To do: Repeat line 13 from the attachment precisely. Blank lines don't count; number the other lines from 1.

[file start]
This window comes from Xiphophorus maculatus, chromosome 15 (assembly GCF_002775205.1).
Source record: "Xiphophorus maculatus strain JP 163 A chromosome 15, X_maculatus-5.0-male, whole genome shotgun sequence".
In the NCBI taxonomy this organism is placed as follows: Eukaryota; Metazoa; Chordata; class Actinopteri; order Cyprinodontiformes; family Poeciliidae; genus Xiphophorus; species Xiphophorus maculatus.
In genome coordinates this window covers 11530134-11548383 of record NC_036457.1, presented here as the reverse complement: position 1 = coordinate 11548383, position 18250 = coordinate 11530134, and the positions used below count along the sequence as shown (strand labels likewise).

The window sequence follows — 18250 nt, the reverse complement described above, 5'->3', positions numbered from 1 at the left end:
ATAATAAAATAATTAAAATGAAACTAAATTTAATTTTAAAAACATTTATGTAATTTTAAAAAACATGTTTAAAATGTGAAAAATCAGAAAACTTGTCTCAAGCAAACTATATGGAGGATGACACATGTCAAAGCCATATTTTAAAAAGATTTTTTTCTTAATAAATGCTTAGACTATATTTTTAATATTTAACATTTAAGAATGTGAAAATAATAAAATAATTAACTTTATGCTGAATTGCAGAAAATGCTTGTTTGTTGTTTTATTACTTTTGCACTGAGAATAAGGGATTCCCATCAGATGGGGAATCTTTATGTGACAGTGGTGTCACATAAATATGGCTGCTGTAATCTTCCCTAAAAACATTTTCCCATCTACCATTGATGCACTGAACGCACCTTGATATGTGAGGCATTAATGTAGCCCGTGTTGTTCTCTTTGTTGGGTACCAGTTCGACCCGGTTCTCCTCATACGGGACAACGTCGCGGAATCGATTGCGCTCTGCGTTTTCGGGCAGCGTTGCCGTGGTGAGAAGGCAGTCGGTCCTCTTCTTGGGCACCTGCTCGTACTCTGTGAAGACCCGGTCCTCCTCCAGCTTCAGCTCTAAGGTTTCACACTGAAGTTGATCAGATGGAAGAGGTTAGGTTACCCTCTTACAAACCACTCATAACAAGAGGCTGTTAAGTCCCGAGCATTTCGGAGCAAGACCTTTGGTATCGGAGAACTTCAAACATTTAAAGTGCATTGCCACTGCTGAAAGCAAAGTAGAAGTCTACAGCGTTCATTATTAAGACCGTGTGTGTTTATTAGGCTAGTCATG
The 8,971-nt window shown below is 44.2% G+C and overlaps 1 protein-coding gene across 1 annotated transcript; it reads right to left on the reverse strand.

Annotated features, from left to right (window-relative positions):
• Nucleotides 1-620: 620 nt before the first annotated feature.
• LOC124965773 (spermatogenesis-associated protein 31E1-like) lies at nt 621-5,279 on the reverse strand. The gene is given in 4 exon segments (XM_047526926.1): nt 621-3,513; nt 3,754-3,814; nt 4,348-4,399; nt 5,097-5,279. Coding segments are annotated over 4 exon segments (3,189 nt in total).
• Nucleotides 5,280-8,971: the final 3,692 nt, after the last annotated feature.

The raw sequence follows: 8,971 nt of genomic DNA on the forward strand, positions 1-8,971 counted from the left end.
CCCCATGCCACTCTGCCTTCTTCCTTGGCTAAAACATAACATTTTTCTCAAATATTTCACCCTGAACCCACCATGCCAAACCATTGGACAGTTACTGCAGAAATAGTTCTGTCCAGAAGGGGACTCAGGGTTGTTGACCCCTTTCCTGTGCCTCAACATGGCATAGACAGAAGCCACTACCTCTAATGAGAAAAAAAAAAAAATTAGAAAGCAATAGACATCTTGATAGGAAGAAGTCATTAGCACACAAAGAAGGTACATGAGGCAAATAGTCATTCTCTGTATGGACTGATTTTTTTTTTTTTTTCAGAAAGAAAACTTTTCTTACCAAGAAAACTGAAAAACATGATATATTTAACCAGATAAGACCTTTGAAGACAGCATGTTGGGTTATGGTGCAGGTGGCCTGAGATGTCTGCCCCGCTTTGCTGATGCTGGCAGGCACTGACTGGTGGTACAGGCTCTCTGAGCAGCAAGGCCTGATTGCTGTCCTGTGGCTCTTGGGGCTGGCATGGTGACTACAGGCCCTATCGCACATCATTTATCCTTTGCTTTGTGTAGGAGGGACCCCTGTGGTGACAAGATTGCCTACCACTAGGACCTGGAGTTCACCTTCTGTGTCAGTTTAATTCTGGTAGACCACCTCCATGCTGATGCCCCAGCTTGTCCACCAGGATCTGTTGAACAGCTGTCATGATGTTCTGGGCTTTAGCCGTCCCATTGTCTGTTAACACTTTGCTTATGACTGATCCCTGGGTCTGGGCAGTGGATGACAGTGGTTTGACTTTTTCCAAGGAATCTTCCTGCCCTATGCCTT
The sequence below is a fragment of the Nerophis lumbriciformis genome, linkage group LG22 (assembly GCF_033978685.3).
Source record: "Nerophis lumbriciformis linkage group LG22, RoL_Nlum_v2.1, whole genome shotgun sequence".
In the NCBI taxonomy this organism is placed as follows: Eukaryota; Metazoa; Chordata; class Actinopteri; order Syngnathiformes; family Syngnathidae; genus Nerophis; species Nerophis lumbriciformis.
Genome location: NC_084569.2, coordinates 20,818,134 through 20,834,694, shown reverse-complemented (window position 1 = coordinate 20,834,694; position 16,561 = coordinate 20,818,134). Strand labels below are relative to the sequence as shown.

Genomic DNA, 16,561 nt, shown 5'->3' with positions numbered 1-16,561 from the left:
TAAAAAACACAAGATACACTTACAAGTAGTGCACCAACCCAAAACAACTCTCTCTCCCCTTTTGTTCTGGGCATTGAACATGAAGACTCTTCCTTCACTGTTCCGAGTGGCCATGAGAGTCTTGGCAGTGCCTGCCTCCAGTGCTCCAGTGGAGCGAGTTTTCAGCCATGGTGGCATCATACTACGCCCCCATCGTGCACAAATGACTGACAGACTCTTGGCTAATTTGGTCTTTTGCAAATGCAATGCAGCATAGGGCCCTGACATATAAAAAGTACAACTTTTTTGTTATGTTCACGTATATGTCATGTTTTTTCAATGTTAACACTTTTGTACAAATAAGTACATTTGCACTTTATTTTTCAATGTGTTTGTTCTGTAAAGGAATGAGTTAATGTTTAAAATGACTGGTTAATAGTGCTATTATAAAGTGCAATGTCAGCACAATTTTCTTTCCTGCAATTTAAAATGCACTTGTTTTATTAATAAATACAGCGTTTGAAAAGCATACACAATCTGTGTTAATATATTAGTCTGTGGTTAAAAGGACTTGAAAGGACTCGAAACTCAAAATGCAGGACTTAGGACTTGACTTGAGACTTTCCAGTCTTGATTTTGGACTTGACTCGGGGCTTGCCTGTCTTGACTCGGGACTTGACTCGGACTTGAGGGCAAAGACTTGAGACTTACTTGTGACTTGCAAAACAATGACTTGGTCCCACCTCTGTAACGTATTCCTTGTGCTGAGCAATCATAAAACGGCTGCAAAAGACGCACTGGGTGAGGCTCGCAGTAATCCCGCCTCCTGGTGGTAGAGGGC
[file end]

CCCCATGCCACTCTGCCTTCTTCCTTGGCTAAAACATAACATTTTTCTCAAATATTTCACCCTGAACCCACCATGCCAAACCATTGGACAGTTACTGCAGAAATAGTTCTGTCCAGAAGGGGACTCAGGGTTGTTGACCCCTTTCCTGTGCCTCAACATGGCATAGACAGAAGCCACTACCTCTAATGAGAAAAAAAAAAAAATTAGAAAGCAATAGACATCTTGATAGGAAGAAGTCATTAGCACACAAAGAAGGTACATGAGGCAAATAGTCATTCTCTGTATGGACTGATTTTTTTTTTTTTTTCAGAAAGAAAACTTTTCTTACCAAGAAAACTGAAAAACATGATATATTTAACCAGATAAGACCTTTGAAGACAGCATGTTGGGTTATGGTGCAGGTGGCCTGAGATGTCTGCCCCGCTTTGCTGATGCTGGCAGGCACTGACTGGTGGTACAGGCTCTCTGAGCAGCAAGGCCTGATTGCTGTCCTGTGGCTCTTGGGGCTGGCATGGTGACTACAGGCCCTATCGCACATCATTTATCCTTTGCTTTGTGTAGGAGGGACCCCTGTGGTGACAAGATTGCCTACCACTAGGACCTGGAGTTCACCTTCTGTGTCAGTTTAATTCTGGTAGACCACCTCCATGCTGATGCCCCAGCTTGTCCACCAGGATCTGTTGAACAGCTGTCATGATGTTCTGGGCTTTAGCCGTCCCATTGTCTGTTAACACTTTGCTTATGACTGATCCCTGGGTCTGGGCAGTGGATGACAGTGGTTTGACTTTTTCCAAGGAATCTTCCTGCCCTATGCCTT